A new study published in Psychological Medicine questions the two principle physical treatments recommended for depression: antidepressants and electroshock therapy (ECT) and raises the alarm about their adverse effects on the brain. Citizens Commission on Human Rights International, a 52-year mental health industry watchdog says the study contains vital information consumers should avail themselves of. Independent of the study authors, CCHR says the information adds weight to its argument that the potentially brain-damaging practice of electroshock should be prohibited as a mental health treatment.
The study by two UK experts, John Read, Ph.D., a psychologist, and Joanna Moncrieff, MD, a psychiatrist, discusses the need for non-harmful alternatives that are safe and effective. They point out that the U.S. Food and Drug Administration mandates that ECT machines have signs stating: “The long-term safety and effectiveness of ECT treatment has not been demonstrated.” Yet, the practice is given to an estimated 100,000 Americans every year, including, in some states, children aged up to five years old.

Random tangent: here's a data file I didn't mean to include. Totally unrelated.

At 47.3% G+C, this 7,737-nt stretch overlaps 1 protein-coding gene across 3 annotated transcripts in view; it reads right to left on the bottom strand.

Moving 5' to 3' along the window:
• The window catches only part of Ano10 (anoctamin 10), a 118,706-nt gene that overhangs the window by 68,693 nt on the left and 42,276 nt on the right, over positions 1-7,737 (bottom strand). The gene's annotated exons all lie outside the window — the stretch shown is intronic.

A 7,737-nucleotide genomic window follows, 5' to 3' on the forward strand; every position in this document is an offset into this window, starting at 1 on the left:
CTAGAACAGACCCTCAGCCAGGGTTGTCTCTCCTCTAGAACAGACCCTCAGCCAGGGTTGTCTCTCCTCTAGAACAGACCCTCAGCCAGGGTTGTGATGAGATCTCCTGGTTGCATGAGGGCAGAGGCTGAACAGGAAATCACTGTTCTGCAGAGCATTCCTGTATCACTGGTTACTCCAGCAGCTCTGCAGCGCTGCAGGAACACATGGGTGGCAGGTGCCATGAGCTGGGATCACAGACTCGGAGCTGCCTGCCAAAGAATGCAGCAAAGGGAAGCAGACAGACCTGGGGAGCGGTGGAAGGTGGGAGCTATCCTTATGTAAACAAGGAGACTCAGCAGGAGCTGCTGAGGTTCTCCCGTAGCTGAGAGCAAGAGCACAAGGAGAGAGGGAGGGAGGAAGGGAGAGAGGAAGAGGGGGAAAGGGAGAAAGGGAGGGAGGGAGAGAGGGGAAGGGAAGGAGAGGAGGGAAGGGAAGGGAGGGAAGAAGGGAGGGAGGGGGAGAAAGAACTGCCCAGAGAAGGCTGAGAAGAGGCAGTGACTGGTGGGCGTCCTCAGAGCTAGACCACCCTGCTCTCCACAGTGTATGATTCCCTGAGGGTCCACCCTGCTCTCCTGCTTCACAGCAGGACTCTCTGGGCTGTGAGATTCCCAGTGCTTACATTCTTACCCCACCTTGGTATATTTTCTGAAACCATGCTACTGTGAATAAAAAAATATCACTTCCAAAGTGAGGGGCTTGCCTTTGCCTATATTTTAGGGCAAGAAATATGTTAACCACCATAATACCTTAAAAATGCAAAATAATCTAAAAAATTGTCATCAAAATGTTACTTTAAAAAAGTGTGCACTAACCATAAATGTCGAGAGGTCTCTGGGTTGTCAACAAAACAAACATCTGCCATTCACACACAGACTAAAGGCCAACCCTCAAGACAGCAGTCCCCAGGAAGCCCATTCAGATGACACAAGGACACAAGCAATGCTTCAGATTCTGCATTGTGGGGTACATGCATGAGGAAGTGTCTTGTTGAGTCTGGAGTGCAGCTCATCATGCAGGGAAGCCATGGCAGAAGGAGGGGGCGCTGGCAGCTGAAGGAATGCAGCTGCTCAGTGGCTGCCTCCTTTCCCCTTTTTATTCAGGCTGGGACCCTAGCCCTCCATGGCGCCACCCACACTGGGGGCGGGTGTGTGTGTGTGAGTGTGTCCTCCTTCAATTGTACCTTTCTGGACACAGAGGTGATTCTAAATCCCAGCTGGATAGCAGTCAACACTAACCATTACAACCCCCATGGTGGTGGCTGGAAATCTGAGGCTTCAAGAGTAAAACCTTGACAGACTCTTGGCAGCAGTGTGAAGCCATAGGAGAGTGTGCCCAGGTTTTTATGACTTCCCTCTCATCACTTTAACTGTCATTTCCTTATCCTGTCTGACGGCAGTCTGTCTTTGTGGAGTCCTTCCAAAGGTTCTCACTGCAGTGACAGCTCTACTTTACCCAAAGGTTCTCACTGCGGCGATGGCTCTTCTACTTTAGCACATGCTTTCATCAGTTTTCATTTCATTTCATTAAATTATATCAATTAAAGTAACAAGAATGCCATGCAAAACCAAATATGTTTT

The study also discusses antidepressants causing long-term sexual dysfunction.
The authors wrote: “With the World Health Association and the United Nations calling for a paradigm shift away from the medicalization of human distress, new evidence about millions of people struggling to get off antidepressants, and ongoing debate about the value and safety” of ECT.
The authors debunk “biological psychiatry’s ‘medical model’” and the theory that a chemical imbalance in the brain causes depression. Furthermore, long-term antidepressant use may lead to prolonged and severe withdrawal effects. Around 56% of people experience this after discontinuing antidepressants, and for 46% of those the effects are severe. “In general, the longer someone takes an antidepressant, the more likely they are to experience a withdrawal reaction, and the more severe it will be,” Read and Moncrieff state.
The study discloses that hundreds of placebo-controlled trials suggest that antidepressants are only marginally better than placebo at reducing depressive symptoms and may cause “sexual dysfunction in a large proportion of users,” that can persist after stopping the drugs.